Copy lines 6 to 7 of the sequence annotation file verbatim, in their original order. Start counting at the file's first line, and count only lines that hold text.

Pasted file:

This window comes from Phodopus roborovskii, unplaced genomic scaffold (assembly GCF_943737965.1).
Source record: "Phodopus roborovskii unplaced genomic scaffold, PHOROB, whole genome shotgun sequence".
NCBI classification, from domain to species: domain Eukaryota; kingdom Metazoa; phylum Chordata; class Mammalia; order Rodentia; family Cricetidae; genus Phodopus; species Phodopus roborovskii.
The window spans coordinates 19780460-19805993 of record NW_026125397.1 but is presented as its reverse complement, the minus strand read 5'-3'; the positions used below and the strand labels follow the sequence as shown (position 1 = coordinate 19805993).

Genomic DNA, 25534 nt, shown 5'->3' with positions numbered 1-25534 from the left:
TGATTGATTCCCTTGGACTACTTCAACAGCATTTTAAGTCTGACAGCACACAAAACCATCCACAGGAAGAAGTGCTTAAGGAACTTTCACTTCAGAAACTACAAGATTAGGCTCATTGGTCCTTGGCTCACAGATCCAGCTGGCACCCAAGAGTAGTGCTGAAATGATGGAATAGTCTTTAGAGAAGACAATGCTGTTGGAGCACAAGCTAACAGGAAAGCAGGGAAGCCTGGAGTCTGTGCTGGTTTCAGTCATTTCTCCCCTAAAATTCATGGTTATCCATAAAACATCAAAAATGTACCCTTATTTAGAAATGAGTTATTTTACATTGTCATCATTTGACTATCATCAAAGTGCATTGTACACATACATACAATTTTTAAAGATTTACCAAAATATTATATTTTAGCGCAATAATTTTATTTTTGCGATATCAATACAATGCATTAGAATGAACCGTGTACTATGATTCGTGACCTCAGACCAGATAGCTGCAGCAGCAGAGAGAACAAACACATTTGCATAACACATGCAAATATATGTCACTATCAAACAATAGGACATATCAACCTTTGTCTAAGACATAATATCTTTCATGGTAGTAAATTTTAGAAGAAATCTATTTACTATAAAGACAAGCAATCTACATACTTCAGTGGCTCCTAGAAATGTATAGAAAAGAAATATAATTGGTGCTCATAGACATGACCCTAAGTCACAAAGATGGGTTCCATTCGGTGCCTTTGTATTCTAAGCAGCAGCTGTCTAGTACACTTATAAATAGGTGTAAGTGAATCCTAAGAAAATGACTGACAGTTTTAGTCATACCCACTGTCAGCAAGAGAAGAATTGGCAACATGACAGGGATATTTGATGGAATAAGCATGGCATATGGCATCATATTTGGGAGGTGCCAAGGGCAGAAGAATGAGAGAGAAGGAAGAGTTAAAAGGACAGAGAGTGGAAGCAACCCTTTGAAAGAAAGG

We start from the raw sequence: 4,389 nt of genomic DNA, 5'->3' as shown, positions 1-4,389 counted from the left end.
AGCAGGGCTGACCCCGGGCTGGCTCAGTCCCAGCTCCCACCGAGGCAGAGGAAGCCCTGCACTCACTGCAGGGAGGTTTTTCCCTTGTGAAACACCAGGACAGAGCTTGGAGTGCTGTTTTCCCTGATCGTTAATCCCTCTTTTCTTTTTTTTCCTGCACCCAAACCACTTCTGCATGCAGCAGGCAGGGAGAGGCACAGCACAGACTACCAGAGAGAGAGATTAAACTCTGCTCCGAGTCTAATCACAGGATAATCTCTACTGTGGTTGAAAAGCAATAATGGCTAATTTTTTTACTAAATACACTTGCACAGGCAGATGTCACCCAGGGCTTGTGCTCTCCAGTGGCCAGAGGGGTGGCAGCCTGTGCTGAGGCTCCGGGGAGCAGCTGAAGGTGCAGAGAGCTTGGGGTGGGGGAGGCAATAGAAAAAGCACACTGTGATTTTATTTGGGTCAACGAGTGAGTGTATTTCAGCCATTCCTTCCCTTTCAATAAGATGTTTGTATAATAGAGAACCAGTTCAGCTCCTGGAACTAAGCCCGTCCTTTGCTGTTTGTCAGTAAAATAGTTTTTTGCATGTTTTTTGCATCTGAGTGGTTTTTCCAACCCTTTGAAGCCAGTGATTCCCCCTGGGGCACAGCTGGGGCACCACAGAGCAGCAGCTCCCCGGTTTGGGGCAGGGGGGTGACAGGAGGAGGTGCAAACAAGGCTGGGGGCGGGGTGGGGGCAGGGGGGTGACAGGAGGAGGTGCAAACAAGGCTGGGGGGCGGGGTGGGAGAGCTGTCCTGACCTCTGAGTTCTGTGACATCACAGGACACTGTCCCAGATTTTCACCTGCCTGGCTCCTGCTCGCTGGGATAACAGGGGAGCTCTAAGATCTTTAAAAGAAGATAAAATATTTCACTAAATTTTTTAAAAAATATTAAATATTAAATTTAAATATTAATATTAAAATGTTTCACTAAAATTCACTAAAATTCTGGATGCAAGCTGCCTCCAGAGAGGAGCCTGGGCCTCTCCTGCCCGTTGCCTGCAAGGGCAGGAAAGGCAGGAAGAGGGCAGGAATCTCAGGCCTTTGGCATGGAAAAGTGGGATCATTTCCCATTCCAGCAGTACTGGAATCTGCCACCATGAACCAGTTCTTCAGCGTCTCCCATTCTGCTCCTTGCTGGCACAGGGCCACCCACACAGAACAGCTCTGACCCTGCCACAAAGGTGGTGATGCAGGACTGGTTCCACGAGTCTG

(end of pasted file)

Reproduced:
TGATTGATTCCCTTGGACTACTTCAACAGCATTTTAAGTCTGACAGCACACAAAACCATCCACAGGAAGAAGTGCTTAAGGAACTTTCACTTCAGAAACTACAAGATTAGGCTCATTGGTCCTTGGCTCACAGATCCAGCTGGCACCCAAGAGTAGTGCTGAAATGATGGAATAGTCTTTAGAGAAGACAATGCTGTTGGAGCACAAGCTAACAGGAAAGCAGGGAAGCCTGGAGTCTGTGCTGGTTTCAGTCATTTCTCCCCTAAAATTCATGGTTATCCATAAAACATCAAAAATGTACCCTTATTTAGAAATGAGTTATTTTACATTGTCATCATTTGACTATCATCAAAGTGCATTGTACACATACATACAATTTTTAAAGATTTACCAAAATATTATATTTTAGCGCAATAATTTTATTTTTGCGATATCAATACAATGCATTAGAATGAACCGTGTACTATGATTCGTGACCTCAGACCAGATAGCTGCAGCAGCAGAGAGAACAAACACATTTGCATAACACATGCAAATATATGTCACTATCAAACAATAGGACATATCAACCTTTGTCTAAGACATAATATCTTTCATGGTAGTAAATTTTAGAAGAAATCTATTTACTATAAAGACAAGCAATCTACATACTTCAGTGGCTCCTAGAAATGTATAGAAAAGAAATATAATTGGTGCTCATAGACATGACCCTAAGTCACAAAGATGGGTTCCATTCGGTGCCTTTGTATTCTAAGCAGCAGCTGTCTAGTACACTTATAAATAGGTGTAAGTGAATCCTAAGAAAATGACTGACAGTTTTAGTCATACCCACTGTCAGCAAGAGAAGAATTGGCAACATGACAGGGATATTTGATGGAATAAGCATGGCATATGGCATCATATTTGGGAGGTGCCAAGGGCAGAAGAATGAGAGAGAAGGAAGAGTTAAAAGGACAGAGAGTGGAAGCAACCCTTTGAAAGAAAGG

We start from the raw sequence: 4,389 nt of genomic DNA, 5'->3' as shown, positions 1-4,389 counted from the left end.